The authors explore the effects of mandatory third-party review of mortgage contracts on the terms, availability and performance of mortgage credit. Their study is based on a legislative experiment in which the State of Illinois required “high-risk” mortgage applicants acquiring or refinancing properties in 10 specific zip codes to submit loan offers from state-licensed lenders to review by HUD-certified financial counselors. They document that the legislation led to declines in both the supply of and demand for credit in the treated areas. Controlling for the salient characteristics of the remaining borrowers and lenders, the authors find that the ex post default rates among counseled low-FICO-score borrowers were about 4.5 percentage points lower than those among similar borrowers in the control group. They attribute this result to actions of lenders responding to the presence of external review and, to a lesser extent, to counseled borrowers renegotiating their loan terms. They also find that the legislation pushed some borrowers to choose less risky loan products in order to avoid counseling.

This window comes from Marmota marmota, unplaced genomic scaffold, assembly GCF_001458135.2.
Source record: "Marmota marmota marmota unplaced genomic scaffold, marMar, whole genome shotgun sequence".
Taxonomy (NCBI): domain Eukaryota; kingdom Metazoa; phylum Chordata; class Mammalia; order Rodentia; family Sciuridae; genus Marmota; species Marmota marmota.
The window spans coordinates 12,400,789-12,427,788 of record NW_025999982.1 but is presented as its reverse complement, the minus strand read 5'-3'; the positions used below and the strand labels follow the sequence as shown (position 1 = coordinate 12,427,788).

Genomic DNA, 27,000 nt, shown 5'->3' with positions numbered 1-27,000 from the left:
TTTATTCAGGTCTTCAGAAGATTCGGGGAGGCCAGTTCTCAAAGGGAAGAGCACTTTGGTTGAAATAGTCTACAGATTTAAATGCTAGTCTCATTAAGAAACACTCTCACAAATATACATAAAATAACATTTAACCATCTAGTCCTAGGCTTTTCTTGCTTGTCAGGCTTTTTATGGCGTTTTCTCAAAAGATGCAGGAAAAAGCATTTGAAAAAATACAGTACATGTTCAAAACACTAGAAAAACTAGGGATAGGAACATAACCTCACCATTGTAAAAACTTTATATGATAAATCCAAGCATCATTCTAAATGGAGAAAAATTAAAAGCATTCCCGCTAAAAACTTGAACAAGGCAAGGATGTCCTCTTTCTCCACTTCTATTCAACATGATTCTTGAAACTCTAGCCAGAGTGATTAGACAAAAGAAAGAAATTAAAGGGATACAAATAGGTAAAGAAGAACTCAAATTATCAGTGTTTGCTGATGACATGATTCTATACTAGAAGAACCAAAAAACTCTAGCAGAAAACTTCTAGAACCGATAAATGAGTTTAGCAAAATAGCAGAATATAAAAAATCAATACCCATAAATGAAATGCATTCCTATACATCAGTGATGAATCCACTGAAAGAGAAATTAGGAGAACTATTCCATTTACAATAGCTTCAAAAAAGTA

The authors explore the effects of mandatory third-party review of mortgage contracts on the terms, availability and performance of mortgage credit.